Saturday, March 28, 2009
Father, glorify your name." Then a voice came from heaven, "I have glorified it, and I will glorify it again."
Taken from a comment on WorkingPreacher.com
I have been centering my Lenten sermons on the baptismal covenant seen through the prism of the Sunday lections. And tomorrow's lessons are a perfect way to culminate this with "strive for justice".
One of the most important aspects of striving for justice is a willingness to take up the life of those caught in injustice--to have compassion--a willingness to 'suffer with' in order to bring to light the injustices that the world is willing to ignore.
Christ's unwillingness to ignore the injustice of the political and religious systems of his day brought him to suffer with all those who were being denied relationship with their God and the community of the faithful because of their race, their lineage, their social class, their lack of cleanliness, their sinfulness, etc. It is in the conflict between good and evil that we understand Christ's love. It is the acceptance of us by God and the Church no matter the condition of our lives that makes the Christian life so liberating. That grace is always free but it was bought with the ultimate price of the Cross.
We as Christians cannot avoid conflict without watering down the promise of the gospel. It is part and parcel of our lives in Christ. But this does not mean that we must be overwhelmed with the conflict.
I am an Episcopalian priest serving as a pastor of a small ELCA parish. I have watched conflict consume my denomination for the past 8 years--not for political or theological reasons, but because of the need for some to have power. The conflict has often so overwhelmed those of us in leadership that we often have had to choose sides rather than to stand beneath the Cross of Christ. But it has been in the light of this conflict that we as a church have gotten clearer on where Christ is leading us. My family home is situated in one of the dioceses that has chosen to leave TEC. What has been spectacular is the kind of energy and hope that the remnants of TEC have in that place. The faith will not die of conflict. It is in the conflict that we find what is really important to us--it is the community of faith in the Christ who gave us the Way.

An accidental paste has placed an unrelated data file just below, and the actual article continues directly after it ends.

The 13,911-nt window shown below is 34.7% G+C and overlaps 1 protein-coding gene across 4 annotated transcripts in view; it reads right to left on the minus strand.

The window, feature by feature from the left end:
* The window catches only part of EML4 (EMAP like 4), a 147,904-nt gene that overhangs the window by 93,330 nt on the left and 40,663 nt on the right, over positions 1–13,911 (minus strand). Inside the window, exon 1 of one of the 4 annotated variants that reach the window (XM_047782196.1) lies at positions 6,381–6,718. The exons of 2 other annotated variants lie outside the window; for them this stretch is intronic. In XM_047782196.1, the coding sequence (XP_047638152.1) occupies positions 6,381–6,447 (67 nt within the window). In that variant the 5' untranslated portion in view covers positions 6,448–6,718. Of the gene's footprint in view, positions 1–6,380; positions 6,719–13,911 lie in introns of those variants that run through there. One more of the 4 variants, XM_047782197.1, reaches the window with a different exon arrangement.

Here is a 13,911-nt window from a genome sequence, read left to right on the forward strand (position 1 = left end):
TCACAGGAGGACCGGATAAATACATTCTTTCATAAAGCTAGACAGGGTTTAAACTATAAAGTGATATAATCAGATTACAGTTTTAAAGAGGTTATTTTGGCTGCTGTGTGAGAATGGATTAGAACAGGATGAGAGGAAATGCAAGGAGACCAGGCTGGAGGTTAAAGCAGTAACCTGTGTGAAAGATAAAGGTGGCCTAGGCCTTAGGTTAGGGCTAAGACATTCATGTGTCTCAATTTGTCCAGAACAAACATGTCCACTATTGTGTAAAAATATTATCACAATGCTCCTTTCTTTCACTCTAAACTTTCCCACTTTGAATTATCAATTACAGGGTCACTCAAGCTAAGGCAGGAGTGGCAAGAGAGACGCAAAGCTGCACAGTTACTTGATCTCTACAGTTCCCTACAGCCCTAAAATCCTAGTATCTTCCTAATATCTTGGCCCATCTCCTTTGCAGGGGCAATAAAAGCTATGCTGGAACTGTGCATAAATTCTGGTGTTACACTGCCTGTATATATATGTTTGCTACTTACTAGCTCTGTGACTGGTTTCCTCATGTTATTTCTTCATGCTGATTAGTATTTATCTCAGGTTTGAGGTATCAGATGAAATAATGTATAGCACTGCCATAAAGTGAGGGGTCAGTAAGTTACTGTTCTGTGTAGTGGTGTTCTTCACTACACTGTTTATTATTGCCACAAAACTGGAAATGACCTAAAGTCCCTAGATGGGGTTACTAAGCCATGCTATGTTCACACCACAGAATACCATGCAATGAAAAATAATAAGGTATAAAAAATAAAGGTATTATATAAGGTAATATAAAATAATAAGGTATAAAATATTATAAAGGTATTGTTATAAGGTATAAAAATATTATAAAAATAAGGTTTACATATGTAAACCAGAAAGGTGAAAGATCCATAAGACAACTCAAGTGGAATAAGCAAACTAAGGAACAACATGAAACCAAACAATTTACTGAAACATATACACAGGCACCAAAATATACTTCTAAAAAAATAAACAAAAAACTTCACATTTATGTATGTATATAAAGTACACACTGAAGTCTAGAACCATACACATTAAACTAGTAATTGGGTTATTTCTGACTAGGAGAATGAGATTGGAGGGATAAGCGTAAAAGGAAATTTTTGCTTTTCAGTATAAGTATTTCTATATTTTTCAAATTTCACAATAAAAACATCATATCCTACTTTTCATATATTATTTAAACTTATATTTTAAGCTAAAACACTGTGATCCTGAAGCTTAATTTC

The conflict to confront the injustice that was imbedded in the power structures of the church has been difficult and painful. But if we had ignored it, our denomination would have become inane, lukewarm and useless. As we have stood at the cross, the grace of God has helped us reorient ourselves to the kind of justice of inclusion, integrity and honesty that the crucified one calls us to. I am beginning to see the kind of resurrection with in my denomination that witnesses to Christ Jesus.
But since violence, which is at the center of all conflict, can taint this kind of confrontation with evil, we must always be mindful of the need to stand HUMBLY beneath the Cross of Christ. Though we stand in solidarity with those who have been mistreated, we may not fall into the arrogance that often marks the victorious. I believe that is what Jeremiah longed for in his words of consolation in Lent 5's reading. It is in the lived-out experience of God's love for us that will proclaim Christ that will shout the promise of our salvation.